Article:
Tolkien's celebrated affinity for worldbuilding means that The Hobbit and The Lord of the Rings clearly take place in the same invented world, but it's precisely at those points that the two works overlap that the differences between their Middle Earths are most apparent.  There is danger in The Hobbit, and the characters face many merciless, amoral foes.  But evil, which drives the antagonists in The Lord of the Rings, is absent from the book--its villains are merely bad.  There is, as well, no sense of grandeur in The Hobbit, nor of the high stakes that are perpetually in the background, and finally the foreground, in The Lord of the Rings.  Nowhere is the gulf between the two books' tones more apparent than in the chapter "Riddles in the Dark," which Tolkien rewrote when the idea for The Lord of the Rings began germinating in him.  In the chapter's original version, Gollum bets the ring willingly and accepts its loss with good grace.  The new version feels very much as if Bilbo has temporarily stepped into another novel--a grimmer, darker one--which is exactly what he has done, but which leaves The Hobbit, and particularly those later chapters in which Bilbo cavalierly uses the ring (which in the new "Riddles in the Dark" is treated as a character with its own desires, as it is for the whole of The Lord of the Rings), feeling rather wobbly (a similar wobbliness afflicts Gandalf's attempts to explain, at the council of Elrond, why he spent so much time and energy assisting Thorin in his quest to regain his grandfather's treasure, and why this victory was significant in the war against Sauron). 

To put it simply, the characters in The Hobbit don't care about the same things that the characters in The Lord of the Rings do.  They don't want to save the world; they're not interested in vanquishing evil.  They just want to get paid.  The whole novel is driven by money, and the desire to gain or regain it.  The quest driving the novel could easily be reconfigured as one for revenge, or to reclaim a lost birthright, but the dwarfs themselves leave no doubt that what they're after is the legendary treasure of Thror--as Bilbo himself points out late in the novel, to defeat Smaug would take a hero, whereas the dwarfs have brought with them a burglar.  The villain of the piece is a dragon, which many myths and fairy tales link with avarice and possessiveness--to sleep on a pile of gold is the ultimate expression of greed for its own sake--and Smaug, whose reaction to the theft of a single item from his enormous hoard is "the sort of rage that is only seen when rich folk that have more than they can enjoy suddenly lose something that they have long had but have never before used or wanted," epitomizes these qualities.  The good guys, meanwhile, are banking on making bank--it's never stated out loud, to Tolkien's good fortune, but reading between the lines it's easy to guess that Gandalf is helping the dwarfs in expectation that he will be compensated, and even Bilbo, the most adventurous and least greedy character in the novel (who is also the richest, at its outset), holds on to the note promising him a fourteenth share of the treasure throughout his travails.  There is, on both their parts, a sort of businesslike attitude, like the one attributed to the dwarfs in the quote that opens this post--a sense that, though they would probably still go above and beyond the call of duty even if no money was at stake, seeing as it is at stake, they expect to be paid.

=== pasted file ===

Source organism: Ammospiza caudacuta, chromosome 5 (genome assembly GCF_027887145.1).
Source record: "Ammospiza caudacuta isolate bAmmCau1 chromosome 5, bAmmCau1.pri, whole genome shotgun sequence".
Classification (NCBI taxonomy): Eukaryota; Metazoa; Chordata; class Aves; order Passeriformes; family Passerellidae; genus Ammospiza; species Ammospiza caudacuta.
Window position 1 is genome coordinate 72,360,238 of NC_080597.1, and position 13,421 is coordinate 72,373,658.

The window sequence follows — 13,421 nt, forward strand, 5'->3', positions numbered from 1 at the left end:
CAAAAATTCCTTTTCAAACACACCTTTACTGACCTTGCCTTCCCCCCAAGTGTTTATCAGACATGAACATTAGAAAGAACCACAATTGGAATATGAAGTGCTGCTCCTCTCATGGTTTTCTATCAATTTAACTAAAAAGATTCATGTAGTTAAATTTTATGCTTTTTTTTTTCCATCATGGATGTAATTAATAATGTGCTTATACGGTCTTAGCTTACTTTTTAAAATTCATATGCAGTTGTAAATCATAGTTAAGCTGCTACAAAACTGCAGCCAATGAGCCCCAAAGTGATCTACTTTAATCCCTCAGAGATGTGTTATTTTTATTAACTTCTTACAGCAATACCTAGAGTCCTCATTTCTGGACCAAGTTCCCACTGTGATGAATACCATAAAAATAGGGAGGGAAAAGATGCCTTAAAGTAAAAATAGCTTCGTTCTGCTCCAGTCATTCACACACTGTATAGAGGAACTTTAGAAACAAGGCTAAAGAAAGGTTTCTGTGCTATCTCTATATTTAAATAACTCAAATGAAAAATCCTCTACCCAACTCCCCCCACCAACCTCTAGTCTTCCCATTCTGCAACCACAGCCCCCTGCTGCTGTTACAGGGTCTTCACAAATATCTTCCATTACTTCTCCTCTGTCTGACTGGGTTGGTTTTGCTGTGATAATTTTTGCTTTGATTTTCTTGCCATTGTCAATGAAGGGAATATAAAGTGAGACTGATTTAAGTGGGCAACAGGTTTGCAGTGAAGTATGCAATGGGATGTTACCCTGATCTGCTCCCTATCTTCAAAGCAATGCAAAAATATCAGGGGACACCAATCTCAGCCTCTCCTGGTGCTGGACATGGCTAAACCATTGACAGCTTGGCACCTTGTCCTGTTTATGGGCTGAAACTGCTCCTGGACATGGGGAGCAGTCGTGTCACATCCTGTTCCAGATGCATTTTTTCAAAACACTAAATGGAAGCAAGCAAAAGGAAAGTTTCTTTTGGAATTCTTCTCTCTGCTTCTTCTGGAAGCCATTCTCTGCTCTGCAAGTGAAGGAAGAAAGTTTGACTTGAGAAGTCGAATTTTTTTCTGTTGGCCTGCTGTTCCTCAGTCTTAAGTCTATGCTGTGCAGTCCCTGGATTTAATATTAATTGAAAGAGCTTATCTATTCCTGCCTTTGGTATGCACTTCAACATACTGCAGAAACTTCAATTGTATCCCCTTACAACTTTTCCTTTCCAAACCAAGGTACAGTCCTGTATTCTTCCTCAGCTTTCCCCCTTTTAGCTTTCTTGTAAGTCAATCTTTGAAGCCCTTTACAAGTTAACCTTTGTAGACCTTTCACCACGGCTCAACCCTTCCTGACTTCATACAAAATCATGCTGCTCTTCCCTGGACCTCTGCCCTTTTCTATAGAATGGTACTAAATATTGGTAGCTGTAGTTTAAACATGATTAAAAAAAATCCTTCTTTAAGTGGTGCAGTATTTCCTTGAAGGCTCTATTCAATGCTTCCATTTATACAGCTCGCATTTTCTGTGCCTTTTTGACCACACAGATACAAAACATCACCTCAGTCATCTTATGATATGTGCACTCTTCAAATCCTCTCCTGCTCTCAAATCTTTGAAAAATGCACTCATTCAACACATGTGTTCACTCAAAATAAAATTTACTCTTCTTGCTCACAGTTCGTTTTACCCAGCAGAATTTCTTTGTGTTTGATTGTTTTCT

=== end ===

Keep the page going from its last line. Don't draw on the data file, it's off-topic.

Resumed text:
Money, and specifically Thror's treasure, drives much of the plot of The Hobbit.  When Thorin is captured by the forest elves, he refuses to state his business in the Mirkwood, fearing--with, we're led to believe, some justification--that their king will only release him in exchange for a share of the treasure.  When Bilbo and the dwarfs escape the elves and arrive in Lake Town, the people are overjoyed at the return of the king under the mountain, but the master of the town fears for his business ties with the forest king.  Smaug is killed, with relatively little fuss and almost no input from our heroes, several chapters before the novel comes to an end, and what takes up these remaining chapters is a dispute over how to distribute his hoard: the people of Lake Town and the elves initially believe that Thorin is dead and march on the mountain to claim the treasure for themselves; when they discover that he is alive, they demand compensation for the destruction of Lake Town; Thorin refuses, and a tense and volatile siege follows.  The further I read in The Hobbit, the clearer it became that the disconnect between it and The Lord of the Rings wasn't one of tone or complexity, but of subgenre.  Tolkien, who is credited with inventing, or at least codifying, epic fantasy, wasn't practicing it here.  Instead, The Hobbit reads like a very strange cross between sword & sorcery, whose characters are mercenaries rather than heroes, trying to make a buck rather than save the world, and the modern reaction to Tolkien's own conception of epic fantasy, which replaces honor, chivalry, and noble kings with messy political systems whose rulers are more concerned with accruing power and wealth than in triumphing over evil.